All people over 50 in the UK will be offered a single-dose booster jab of the Covid vaccine, the health secretary has said.
Sajid Javid also confirmed that all children aged 12-15 will be eligible to receive a single vaccine dose.
What is the plan?
About 30 million people will receive a single booster jab. They are:
- Adults over the age of 50
- Frontline health and social care workers
- Older adults in residential care homes
- People aged 16-49 years old with underlying health conditions which put them at greater risk of severe Covid
- Adults who share a household with vulnerable people
The jab will be offered at least six months after a second vaccination, and is likely to be either Pfizer or Moderna.
Mr Javid said that the roll-out of boosters would start in the next week.
Speaking earlier, the deputy Chief Medical Officer for England, Jonathan Van-Tam, recommended that people should take a flu jab if it is offered alongside the booster, but said that it may not always be available.
Will more children be offered the vaccine?
The governments in England, Wales and Northern Ireland have confirmed healthy over-12s will be offered a single Covid jab. A decision is awaited in Scotland.
There is no vaccine currently approved for use in the under-12s in the UK.
Who’s being vaccinated at the moment?
All over-18s are eligible to have two doses of the Covid vaccine.
The vaccine is also available for over-12s with underlying health conditions, or those who live with others at high risk – about 10% of children in this age group.
How do I get a vaccine?
In England adults and those within three months of turning 18 can book a jab online or by calling 119. You can also visit a walk-in clinic without an appointment.
All 16 and 17-year-olds are being invited to make an appointment through their GP.
In Scotland, over-16s can register to get the vaccine on the NHS inform website or by calling 0800 030 8013. Most health boards also have drop-in vaccination clinics.
In Wales, adults should contact their local health board if they’ve not been offered their jab. Invites are being sent to 16 and 17-year-olds.
In Northern Ireland, you can book online or call 0300 200 7813. Walk-in centres are open to older teenagers.
How soon should I get my second jab?
In England, the recommended gap between first and second jabs is between 8-12 weeks.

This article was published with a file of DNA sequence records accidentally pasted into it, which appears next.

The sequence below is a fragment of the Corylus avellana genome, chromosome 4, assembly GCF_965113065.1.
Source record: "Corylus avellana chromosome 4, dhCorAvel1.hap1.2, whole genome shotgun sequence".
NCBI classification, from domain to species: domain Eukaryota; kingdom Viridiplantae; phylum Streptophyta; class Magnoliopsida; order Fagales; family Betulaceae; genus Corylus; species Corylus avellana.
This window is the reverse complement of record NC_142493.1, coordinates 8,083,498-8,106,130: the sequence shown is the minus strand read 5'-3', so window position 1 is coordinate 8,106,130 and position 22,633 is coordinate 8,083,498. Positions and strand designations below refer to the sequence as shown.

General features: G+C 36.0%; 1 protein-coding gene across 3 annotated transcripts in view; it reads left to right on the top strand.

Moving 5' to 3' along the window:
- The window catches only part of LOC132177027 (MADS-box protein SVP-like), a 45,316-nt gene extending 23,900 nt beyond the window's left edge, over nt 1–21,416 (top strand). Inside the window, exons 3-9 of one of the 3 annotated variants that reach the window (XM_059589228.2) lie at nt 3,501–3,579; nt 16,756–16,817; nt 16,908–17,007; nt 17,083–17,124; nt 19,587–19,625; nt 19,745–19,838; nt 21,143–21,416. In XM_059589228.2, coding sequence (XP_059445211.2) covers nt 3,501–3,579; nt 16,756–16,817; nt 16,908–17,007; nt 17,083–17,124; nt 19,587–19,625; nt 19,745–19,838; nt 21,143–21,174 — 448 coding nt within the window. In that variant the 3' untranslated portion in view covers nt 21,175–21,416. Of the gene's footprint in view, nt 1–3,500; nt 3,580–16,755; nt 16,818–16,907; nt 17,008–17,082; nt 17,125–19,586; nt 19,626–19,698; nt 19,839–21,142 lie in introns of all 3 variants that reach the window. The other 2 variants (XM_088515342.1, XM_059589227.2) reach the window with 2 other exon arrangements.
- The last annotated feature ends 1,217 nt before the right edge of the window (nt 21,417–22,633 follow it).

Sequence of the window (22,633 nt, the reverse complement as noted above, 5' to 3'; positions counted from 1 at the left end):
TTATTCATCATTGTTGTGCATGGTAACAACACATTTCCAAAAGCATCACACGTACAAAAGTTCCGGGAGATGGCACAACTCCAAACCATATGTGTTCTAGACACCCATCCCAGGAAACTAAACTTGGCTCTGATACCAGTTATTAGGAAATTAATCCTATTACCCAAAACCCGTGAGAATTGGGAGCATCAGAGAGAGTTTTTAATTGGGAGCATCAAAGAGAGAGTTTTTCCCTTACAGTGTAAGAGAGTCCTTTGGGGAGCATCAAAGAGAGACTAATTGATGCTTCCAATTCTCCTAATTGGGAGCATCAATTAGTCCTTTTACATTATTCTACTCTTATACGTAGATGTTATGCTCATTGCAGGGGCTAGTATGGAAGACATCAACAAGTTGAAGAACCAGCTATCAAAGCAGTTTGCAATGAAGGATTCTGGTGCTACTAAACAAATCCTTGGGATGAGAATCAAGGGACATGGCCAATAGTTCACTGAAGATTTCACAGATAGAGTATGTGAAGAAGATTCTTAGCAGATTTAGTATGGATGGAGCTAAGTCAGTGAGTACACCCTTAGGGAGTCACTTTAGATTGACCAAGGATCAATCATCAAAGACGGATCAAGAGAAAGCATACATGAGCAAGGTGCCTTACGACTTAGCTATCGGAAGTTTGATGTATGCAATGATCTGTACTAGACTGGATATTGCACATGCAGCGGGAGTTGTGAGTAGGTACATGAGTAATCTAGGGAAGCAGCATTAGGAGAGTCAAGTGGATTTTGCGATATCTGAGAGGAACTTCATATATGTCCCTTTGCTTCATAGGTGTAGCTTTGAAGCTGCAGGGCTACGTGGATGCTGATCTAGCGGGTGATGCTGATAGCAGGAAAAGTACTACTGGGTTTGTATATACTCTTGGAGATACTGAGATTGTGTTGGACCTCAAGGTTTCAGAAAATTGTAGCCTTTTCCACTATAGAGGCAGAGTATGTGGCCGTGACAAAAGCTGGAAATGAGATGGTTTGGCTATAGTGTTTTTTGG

In Wales, the government says you should be called in for your second dose “within 12 weeks” of the first.
In Scotland and Northern Ireland the recommended gap is eight weeks.
Which vaccine will I get?
People who are under 40 or pregnant are being offered Pfizer or Moderna rather than Oxford-AstraZeneca, because of concerns about a possible connection with extremely rare cases of blood clots.
Under-18s are currently being offered Pfizer, although the Moderna vaccine has also been authorised for use in children in the UK.
Is vaccination compulsory?
It’s not compulsory, although the government wants everyone who can have the vaccine to get it.
The health secretary has said it is “highly likely” that both Covid and flu jabs will be compulsory for all frontline NHS and care workers in England.
Being fully vaccinated will be a condition of entry for nightclubs and some other events in Scotland from 1 October.
Some jobs also require staff members to have the jab.
What about side effects?
The most common ones include a sore arm, headache, chills, fatigue and nausea.
They are part of the body’s normal immune response to vaccines and tend to resolve within a day or two.
BBC Radio presenter Lisa Shaw died after developing blood clots following her first dose of the AstraZeneca Covid-19 vaccine.
The clots are extremely rare. There have been 417 reported cases and 72 deaths after 24.8 million first doses and 23.9 million second doses of the AstraZeneca vaccine in the UK.
Separately, a very small number of people have experienced a severe allergic reaction after receiving the Pfizer vaccine.
You should discuss any existing serious allergies with your healthcare professional before being vaccinated.
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